Safe Haven I and II

by Daniel L. Haulman

Operation Name:
Safe Haven I and II (Hungarian Refugee Airlift)
Central Europe
December 11, 1956–June 30, 1957
Emergency: After Soviet armed forces quelled an anticommunist uprising in Hungary, tens of thousands of refugees fled to Austria and, eventually, to other countries willing to accept them.
Organizations: 1608th and 1611th Air Transport Wings
Airlifted: 10,184 refugees.
Aircraft Used: C–118, R6D, and C–121 (numbers unknown)

On December 6, President Eisenhower offered asylum in the United States to 15,000 refugees who escaped to Austria during the Soviet military suppression of the Hungarian uprising (see Hungarian Refugee Supplies, November–December 1956). They traveled by train and bus from Vienna to Munich, where the Intergovernmental Committee for European Migration processed them for flights to the United States. The committee helped refugee families to stay together during the transport process.

The Pentagon directed MATS to prepare an airlift. Between December 11, 1956, and June 30, 1957, the Atlantic Division of MATS conducted two operations, Safe Haven I and II.

Lasting from December 11 to January 3, Safe Haven I involved C–118 and R6D aircraft from the 1611th Air Transport Wing at McGuire AFB, New Jersey; C–121 Super Constellation aircraft from the 1608th Air Transport Wing at Charleston AFB, South Carolina; and commercial contract aircraft. President Eisenhower’s own airplane, Columbine III, participated in the airlift.

On December 22, Vice President Richard Nixon, accompanied by the commander of USAFE, Lt. Gen. William H. Tunner, observed Safe Haven I operations at Munich Riem Airport. On the busiest day of the operation, December 24, Atlantic Division planes moved 984 refugees from Munich to McGuire AFB. Throughout the airlift, special missions carried women in late stages of pregnancy, infants, and the ill and infirm. During Safe Haven I, 107 flights transported 6,393 passengers to the United States.

In Safe Haven II, which lasted from January 6 through June 30, the 1611th Air Transport Wing airlifted an additional 3,791 refugees from Neubiberg AB near Munich to McGuire AFB on 66 transatlantic flights.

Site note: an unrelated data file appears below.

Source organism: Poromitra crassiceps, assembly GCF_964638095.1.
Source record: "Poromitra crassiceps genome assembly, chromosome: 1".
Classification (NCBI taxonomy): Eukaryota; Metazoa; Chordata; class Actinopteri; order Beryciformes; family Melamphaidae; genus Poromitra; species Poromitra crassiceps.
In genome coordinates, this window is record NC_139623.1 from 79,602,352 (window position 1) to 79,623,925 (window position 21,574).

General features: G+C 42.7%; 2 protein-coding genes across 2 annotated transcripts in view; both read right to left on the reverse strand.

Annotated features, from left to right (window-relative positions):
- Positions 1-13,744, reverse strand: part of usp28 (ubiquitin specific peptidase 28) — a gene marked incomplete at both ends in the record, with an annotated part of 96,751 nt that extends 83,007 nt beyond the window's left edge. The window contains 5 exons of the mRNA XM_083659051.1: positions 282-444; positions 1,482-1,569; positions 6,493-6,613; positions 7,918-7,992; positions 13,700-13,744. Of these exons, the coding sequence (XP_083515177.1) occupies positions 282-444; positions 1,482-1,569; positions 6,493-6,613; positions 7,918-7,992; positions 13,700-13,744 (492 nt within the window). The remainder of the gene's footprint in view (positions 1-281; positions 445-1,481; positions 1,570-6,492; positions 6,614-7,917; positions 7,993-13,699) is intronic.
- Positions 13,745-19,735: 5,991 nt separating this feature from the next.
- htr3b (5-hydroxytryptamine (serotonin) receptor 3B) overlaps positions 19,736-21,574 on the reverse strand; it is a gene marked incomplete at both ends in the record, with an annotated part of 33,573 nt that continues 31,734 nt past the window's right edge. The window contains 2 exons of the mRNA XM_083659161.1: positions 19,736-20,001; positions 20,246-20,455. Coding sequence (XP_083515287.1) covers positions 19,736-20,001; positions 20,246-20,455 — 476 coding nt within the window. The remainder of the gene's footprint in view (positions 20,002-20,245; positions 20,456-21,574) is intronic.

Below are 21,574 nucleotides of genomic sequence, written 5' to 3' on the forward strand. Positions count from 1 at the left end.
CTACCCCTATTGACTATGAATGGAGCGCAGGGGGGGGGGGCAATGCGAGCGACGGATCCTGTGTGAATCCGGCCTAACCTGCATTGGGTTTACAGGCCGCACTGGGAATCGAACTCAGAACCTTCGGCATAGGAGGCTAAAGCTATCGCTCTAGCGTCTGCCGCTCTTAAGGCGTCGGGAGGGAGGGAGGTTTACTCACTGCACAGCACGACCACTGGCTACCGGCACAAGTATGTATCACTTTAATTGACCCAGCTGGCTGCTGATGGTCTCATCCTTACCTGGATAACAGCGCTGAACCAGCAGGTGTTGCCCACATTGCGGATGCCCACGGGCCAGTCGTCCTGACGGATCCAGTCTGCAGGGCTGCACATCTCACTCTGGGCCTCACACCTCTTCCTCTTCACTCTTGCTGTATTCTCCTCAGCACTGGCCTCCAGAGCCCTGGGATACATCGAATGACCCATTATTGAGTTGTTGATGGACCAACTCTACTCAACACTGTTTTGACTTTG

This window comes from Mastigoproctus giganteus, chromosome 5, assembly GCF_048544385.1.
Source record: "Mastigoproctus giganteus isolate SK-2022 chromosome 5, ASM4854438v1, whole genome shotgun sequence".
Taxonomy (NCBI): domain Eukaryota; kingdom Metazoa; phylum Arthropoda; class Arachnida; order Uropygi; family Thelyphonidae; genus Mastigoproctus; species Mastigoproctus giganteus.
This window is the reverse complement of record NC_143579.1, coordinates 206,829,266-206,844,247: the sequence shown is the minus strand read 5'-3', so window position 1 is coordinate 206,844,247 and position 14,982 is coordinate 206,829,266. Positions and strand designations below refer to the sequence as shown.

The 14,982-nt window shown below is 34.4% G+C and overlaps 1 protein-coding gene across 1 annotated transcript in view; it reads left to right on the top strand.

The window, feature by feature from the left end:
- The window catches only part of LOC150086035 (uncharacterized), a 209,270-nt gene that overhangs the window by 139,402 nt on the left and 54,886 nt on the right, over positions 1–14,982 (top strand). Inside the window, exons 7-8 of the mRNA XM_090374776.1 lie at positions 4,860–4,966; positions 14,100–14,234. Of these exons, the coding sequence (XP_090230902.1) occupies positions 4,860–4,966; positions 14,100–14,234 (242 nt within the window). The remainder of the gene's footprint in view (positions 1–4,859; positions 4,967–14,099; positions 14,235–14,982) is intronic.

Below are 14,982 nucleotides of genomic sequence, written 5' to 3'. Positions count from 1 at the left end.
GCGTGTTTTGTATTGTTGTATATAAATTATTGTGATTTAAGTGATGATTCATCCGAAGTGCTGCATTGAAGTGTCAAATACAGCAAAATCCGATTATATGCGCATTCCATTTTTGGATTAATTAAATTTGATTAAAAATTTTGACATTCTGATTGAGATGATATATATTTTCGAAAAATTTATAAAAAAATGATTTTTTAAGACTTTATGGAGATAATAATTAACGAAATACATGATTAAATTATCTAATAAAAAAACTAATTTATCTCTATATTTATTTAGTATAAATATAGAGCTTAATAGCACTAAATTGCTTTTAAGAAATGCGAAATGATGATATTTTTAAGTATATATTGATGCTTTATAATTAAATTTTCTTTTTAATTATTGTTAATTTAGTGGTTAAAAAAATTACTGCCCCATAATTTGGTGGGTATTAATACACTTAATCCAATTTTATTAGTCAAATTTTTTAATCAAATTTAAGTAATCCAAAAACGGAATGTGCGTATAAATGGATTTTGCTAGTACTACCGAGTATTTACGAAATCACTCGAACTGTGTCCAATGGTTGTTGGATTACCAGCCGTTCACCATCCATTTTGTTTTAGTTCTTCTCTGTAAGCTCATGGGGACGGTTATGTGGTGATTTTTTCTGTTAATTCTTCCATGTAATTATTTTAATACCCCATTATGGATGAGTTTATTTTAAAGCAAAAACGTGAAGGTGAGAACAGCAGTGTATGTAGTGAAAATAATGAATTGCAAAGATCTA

During Safe Haven I and II, MATS planes airlifted 10,184 Hungarian refugees on 173 flights from West Germany to New Jersey. Commercial contract airliners flew 4,170 refugees on 58 flights. After landing at McGuire AFB, the Hungarians moved to Camp Kilmer, New Jersey, where they were processed for settlement in the United States. Safe Haven was the most significant European humanitarian airlift operation since the Berlin Airlift, transporting more refugees than ever before. In nearly seven months of almost continuous operations, and despite bouts with fog and storms, the 1608th and 1611th Air Transport Wings experienced no major accidents and transported all passengers safely.

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My father was on the flight on Dec 13, 1956. I have a copy of the passenger manifest with him on it

I believe my biological grandmother was a passenger on one of the flights. Her name is/was Zsuzsanna Papp who then lived in New Jersey. She married a man named Gabor Boza who passed in 1999. I would love to find any information on her as I can’t find any records in the US.

My dad was György kapolna front Galambok we Know he flew from Vienna tó The Uk but I would like to find out which airport he flew to, has anyone any ideas how I would find out ?

I am a survivor of the 1956 Hungarian uprising. Operation Safe Have I brought me and my family to the US after my parents located me in an Austrian refugee camp!
We were on a plane probably from Munich but diverted because of engines aflame to Shannon airport before continuing to the Camp Kilmer refugee camp. Where can I locate information on the date of this event and the kind of plane we were on?

Mr. Szabo, my father and his family also flew in on Operation Safe Haven. His name was Barna Imre. His family arrived 2/14/57 on a DC-4 Aircraft operated by Flying Tiger Lines Inc. There were 79 refugees total on the plane. I have the list and I can look for you. If you have any questions you can contact me at

Jimmy Barna